COLLABORATION!

So, let’s build the new co-op platform ecosystem together!

As platform monopolies such as Uber and Airbnb run into regulatory, labour, and public relations opposition, the opportunity exists for member and stakeholder owned platforms to offer an alternative.

The transformative and disruptive power of the platform economy is itself creating a renaissance of old school co-operative values and principles. To apply those proven values in the digital world, we need to answer a few key questions:

• How can the principles of economic democracy – which drove the 20th-century co-operative movement – be brought into and accelerated in today’s emerging digital economy?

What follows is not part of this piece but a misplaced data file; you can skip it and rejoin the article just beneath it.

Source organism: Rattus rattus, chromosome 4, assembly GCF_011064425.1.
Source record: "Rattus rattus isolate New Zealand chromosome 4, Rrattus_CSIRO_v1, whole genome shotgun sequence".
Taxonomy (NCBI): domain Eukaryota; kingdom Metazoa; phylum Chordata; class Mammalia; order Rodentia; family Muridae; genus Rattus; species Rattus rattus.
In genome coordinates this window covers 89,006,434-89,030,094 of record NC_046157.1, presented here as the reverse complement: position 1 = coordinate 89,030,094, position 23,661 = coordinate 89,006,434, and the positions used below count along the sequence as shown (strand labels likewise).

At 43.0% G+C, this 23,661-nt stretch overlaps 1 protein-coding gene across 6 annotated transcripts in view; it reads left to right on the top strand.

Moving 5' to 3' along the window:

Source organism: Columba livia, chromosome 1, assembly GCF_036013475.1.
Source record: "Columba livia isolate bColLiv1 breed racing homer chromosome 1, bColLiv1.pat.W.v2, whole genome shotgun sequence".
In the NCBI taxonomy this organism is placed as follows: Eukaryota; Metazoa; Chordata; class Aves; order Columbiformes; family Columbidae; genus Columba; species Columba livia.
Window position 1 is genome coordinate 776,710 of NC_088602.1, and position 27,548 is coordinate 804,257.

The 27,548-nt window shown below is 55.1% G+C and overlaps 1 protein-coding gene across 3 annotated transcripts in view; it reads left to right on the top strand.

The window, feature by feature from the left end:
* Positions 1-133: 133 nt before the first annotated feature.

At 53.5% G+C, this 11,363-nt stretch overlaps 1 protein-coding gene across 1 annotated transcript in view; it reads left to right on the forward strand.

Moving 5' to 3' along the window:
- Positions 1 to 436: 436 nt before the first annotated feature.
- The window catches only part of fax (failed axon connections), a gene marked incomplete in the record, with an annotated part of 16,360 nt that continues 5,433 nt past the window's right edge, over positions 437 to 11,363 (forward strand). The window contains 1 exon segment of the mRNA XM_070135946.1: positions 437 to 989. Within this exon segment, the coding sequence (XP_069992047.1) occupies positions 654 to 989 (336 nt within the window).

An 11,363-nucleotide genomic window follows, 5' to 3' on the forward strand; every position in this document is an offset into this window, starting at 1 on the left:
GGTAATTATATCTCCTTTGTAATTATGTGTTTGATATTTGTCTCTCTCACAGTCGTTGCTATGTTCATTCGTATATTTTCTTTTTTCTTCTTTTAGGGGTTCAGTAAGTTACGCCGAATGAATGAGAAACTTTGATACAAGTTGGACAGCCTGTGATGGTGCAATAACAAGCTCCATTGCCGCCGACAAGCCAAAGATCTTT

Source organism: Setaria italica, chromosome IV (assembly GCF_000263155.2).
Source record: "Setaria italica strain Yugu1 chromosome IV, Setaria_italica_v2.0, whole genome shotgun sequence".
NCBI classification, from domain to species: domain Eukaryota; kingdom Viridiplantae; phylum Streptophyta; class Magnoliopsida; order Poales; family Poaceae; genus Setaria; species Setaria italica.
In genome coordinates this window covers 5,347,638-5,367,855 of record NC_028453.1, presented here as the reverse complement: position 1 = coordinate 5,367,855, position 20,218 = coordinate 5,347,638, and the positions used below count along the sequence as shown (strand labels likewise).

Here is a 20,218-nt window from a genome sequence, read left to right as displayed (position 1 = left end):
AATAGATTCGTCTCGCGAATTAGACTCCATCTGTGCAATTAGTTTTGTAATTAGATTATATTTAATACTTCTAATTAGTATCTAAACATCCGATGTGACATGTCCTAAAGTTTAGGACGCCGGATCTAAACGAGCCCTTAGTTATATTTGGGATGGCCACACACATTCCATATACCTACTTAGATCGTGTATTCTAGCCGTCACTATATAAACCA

• How can investors in the digital co-op economy make a fair return while these types of platforms achieve sustainability?

There’s no limit to the transformative power of co-operative platform ideas, whether at a local or a global “network effect” scale. If we collaborate, locally, nationally, and internationally, we can build a sustainable digital economy with open source values and economic democracy.

Join us September 9-10, 2017 in Toronto, as we bring together leading voices – and people like you – to explore these questions and investigate new opportunities and visions for Canadian tech startups.

Let’s harness the power of Inspiration, Leaning and Collaboration to create a more people-centred digital economy!

BACKGROUND

Launched in 2014, platform cooperativism is gaining momentum.